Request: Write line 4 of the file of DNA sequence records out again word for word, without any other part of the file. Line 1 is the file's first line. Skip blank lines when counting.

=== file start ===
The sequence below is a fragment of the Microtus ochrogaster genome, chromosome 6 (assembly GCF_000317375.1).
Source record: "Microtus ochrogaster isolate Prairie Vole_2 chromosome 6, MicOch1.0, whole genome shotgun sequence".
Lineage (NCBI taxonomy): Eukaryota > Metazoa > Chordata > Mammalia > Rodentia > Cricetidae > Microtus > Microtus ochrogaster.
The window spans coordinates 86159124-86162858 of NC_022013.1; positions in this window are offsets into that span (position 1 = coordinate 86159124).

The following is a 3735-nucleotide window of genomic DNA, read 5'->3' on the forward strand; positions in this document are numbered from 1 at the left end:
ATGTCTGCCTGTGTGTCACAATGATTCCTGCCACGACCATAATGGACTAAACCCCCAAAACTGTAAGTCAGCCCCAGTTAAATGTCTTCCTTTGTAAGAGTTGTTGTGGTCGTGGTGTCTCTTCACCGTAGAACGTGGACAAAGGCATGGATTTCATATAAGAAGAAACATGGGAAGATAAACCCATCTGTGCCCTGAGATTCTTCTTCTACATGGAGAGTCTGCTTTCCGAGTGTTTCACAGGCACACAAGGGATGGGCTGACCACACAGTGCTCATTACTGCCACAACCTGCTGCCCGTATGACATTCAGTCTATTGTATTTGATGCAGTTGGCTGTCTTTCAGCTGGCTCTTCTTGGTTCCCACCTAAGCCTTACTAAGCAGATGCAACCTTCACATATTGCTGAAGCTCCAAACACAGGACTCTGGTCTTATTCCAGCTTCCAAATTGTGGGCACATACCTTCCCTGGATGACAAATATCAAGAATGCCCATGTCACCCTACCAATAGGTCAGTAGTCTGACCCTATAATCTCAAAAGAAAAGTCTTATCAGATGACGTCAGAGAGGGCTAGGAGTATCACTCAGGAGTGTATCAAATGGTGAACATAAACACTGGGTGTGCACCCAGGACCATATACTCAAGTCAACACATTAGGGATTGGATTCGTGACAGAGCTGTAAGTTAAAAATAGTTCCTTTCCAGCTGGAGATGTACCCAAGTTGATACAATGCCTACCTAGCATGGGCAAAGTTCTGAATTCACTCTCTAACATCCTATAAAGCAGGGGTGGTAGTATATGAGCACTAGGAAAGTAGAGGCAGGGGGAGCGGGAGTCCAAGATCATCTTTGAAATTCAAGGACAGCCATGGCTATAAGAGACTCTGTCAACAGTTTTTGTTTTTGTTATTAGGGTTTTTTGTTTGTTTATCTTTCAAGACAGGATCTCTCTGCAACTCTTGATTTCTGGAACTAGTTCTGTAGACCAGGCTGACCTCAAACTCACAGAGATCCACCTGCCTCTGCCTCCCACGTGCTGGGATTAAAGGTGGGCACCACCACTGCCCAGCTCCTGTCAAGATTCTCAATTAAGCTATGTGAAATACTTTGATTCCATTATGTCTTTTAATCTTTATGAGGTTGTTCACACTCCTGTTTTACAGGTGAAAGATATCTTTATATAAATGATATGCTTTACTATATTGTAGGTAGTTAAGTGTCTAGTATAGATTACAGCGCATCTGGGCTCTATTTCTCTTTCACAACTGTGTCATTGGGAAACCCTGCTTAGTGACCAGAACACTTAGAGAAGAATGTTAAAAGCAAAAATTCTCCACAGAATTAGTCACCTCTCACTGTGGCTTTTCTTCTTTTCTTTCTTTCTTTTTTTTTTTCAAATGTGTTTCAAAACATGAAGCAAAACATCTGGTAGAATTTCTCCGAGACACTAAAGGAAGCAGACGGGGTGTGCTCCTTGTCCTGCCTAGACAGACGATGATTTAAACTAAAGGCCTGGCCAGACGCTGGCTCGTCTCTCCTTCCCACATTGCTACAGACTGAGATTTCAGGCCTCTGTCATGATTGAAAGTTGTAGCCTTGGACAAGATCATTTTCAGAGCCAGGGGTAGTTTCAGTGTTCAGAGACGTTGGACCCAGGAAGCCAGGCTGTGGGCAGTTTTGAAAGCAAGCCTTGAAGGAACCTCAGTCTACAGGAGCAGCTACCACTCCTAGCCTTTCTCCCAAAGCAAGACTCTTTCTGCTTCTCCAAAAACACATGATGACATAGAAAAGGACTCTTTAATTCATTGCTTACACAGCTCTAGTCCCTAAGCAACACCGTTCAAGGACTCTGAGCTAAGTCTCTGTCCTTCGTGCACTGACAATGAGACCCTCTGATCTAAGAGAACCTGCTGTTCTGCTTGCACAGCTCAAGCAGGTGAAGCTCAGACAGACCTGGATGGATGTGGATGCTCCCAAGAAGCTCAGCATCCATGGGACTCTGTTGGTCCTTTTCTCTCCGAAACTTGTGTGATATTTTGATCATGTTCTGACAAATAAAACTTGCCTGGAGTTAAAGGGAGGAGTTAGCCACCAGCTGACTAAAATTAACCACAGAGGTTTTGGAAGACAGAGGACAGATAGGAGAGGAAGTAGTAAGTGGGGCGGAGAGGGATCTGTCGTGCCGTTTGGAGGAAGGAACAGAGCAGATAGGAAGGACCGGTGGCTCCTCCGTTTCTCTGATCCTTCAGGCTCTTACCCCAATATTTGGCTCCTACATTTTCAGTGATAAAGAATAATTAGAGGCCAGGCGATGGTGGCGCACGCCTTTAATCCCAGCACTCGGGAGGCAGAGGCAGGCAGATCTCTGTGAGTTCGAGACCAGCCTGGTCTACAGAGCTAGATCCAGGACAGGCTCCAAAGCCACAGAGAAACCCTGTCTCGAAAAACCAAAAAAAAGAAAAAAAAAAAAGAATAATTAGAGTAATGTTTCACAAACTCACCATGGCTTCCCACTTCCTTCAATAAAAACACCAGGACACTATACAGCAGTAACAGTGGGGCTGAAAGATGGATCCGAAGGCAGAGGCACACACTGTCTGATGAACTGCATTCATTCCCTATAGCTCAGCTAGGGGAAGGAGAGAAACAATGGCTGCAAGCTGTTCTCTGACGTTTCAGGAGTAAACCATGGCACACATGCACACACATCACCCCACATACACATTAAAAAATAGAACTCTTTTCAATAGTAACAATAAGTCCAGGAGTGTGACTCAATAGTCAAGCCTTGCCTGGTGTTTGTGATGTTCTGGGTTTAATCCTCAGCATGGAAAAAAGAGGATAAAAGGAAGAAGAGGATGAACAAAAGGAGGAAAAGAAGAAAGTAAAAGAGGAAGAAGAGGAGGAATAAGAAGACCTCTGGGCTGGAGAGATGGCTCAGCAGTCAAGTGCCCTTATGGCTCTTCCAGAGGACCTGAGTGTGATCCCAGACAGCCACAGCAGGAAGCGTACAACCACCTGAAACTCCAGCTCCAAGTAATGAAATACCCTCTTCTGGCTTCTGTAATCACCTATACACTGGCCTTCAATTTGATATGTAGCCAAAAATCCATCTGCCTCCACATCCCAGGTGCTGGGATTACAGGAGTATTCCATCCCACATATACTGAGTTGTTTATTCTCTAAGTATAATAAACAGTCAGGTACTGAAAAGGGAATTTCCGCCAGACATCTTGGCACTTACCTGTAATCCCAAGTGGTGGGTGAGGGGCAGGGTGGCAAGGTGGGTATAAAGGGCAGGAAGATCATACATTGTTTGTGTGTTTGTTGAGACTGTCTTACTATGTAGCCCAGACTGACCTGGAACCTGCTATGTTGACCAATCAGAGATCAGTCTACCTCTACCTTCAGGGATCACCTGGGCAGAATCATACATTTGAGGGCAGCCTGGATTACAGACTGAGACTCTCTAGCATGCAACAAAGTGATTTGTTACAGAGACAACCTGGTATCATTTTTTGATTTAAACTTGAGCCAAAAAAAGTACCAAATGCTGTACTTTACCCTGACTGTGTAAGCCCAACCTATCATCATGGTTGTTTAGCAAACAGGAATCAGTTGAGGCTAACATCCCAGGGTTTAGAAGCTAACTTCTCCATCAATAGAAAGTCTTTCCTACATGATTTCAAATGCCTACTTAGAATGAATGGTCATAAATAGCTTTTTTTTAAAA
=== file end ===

The window spans coordinates 86159124-86162858 of NC_022013.1; positions in this window are offsets into that span (position 1 = coordinate 86159124).